251       10001 FOR EXECUTABLE STATEMENTS ON INSERTION.
    252 
    253       0 Is not a valid line number.
    254 
    255       If the input line does not begin with a line number it is
    256 executed directly, and must consist of one of the following statement
    257 types:
    258 
    259       LET             GOTO            REM
    260       IF...THEN       GOSUB           CLEAR
    261       INPUT           RETURN          LIST
    262       PRINT           END             RUN
    263 
    264       These statement types are discussed in more detail in the pages
    265 to follow.
    266       Note that all twelve statement types may be used in either the
    267 Direct Execution mode (without a line number) or in a program
    268 sequence (with a line number).  Two of the statements (INPUT and RUN)
    269 behave slightly differently in these two operating modes, but
    270 otherwise each statement works the same in Direct Execution as within
    271 a program.  Obviously there is not much point in including such
    272 statements as RUN or CLEAR in a program, but they are valid.
    273 Similarly, a GOSUB statement executed directly, though valid, is
    274 likely to result in an error stop when the corresponding RETURN
    275 statement is executed.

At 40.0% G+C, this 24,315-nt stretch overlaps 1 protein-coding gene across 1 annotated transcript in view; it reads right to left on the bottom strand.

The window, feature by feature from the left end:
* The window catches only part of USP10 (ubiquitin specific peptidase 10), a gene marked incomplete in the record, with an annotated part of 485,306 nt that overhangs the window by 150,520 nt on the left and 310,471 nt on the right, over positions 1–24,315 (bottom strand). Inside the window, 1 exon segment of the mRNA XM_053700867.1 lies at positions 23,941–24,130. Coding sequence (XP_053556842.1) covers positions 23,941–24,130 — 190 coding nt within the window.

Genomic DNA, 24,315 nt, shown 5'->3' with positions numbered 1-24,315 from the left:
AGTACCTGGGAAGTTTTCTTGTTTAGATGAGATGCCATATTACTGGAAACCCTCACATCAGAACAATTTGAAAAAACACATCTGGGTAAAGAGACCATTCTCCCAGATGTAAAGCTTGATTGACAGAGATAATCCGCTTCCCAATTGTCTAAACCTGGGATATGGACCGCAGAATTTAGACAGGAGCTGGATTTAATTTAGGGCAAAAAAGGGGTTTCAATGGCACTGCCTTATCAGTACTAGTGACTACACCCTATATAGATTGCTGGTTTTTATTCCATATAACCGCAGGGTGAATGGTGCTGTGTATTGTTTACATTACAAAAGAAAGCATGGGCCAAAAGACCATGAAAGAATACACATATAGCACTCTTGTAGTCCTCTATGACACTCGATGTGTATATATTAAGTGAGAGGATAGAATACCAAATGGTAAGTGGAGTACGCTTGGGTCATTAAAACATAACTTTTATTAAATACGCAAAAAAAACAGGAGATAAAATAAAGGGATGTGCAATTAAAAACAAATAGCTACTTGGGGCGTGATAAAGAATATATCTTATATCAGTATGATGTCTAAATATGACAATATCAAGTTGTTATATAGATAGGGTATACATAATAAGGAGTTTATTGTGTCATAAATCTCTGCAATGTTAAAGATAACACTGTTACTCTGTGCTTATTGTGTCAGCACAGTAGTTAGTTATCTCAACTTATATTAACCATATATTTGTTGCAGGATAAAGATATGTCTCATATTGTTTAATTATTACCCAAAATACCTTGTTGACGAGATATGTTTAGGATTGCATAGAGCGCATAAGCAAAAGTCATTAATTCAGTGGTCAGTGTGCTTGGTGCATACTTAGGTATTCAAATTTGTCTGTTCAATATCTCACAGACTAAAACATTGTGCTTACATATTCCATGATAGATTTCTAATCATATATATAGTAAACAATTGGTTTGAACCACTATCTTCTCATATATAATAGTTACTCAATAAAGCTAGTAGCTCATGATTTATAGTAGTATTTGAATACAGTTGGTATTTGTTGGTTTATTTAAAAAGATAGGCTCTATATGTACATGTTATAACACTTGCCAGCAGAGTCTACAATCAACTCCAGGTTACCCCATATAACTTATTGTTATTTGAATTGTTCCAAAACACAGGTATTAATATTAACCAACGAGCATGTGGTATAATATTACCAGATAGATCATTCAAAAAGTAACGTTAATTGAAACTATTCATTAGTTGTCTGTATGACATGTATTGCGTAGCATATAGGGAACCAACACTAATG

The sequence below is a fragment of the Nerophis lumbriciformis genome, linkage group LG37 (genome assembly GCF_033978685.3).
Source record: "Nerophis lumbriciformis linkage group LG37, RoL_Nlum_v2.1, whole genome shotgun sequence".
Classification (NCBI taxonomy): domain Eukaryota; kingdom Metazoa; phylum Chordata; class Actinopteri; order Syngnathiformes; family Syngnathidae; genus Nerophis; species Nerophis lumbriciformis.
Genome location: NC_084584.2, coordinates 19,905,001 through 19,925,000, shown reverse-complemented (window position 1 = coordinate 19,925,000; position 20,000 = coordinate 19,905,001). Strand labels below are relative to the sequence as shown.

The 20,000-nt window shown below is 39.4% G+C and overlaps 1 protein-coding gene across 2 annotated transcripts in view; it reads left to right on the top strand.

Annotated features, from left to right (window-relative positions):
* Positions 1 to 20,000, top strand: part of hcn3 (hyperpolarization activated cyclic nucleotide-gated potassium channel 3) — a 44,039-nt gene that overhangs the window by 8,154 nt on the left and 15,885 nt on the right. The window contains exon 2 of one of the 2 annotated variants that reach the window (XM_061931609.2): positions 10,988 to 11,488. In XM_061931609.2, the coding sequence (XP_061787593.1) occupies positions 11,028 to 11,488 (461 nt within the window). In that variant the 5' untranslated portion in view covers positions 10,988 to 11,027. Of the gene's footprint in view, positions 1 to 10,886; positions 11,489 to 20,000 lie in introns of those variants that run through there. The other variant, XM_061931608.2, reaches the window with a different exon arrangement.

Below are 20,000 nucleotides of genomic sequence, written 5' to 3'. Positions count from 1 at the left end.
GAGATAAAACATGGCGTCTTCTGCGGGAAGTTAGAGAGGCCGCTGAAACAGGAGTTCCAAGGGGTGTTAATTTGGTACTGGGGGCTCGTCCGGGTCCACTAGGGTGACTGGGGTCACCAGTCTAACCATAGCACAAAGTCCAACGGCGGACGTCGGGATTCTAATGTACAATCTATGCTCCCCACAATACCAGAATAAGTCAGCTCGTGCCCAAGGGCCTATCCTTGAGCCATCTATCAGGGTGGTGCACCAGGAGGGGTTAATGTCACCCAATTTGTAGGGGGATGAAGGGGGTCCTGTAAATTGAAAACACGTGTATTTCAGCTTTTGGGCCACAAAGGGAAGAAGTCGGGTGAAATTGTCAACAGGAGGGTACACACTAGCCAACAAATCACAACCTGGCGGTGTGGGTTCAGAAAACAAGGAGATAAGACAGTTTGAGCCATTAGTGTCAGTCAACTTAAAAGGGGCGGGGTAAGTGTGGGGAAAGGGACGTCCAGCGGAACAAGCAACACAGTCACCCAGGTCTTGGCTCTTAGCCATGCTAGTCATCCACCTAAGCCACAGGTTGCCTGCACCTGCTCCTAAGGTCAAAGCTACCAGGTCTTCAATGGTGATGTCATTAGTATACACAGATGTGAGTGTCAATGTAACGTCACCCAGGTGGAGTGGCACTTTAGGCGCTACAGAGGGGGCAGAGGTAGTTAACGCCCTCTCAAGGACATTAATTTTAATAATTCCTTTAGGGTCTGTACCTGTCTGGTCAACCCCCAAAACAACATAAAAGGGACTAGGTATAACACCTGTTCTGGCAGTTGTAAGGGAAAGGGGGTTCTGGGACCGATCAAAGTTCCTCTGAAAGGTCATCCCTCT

276 
    277 
    278 EXPRESSIONS
    279 
    280       Many of these statement types involve the use of EXPRESSIONS.
    281 An Expression is the combination of one or more NUMBERS or VARIABLES,
    282 joined by OPERATORS, and possibly grouped by Parentheses.  There are
    283 four Operators:
    284       +   addition
    285       -   subtraction
    286       *   multiplication
    287       /   division
    288 These are hierarchical, so that in an expression without parentheses,
    289 multiplication and division are performed before addition and
    290 subtraction.  Similarly, sub-expressions within parentheses are
    291 evaluated first.  Otherwise evaluation proceeds from left to right.
    292 Unary operators (+ and -) are allowed in front of an expression to
    293 denote its sign.
    294 
    295 
    296                                   5
    297 
    298       A Number is any sequence of decimal digits (0, 1, 2, ... 9),
    299 denoting the decimal number so represented.  Blanks have no
    300 significance and may be imbedded within the number for readability if
    301 desired, but commas are not allowed.  All numbers are evaluated as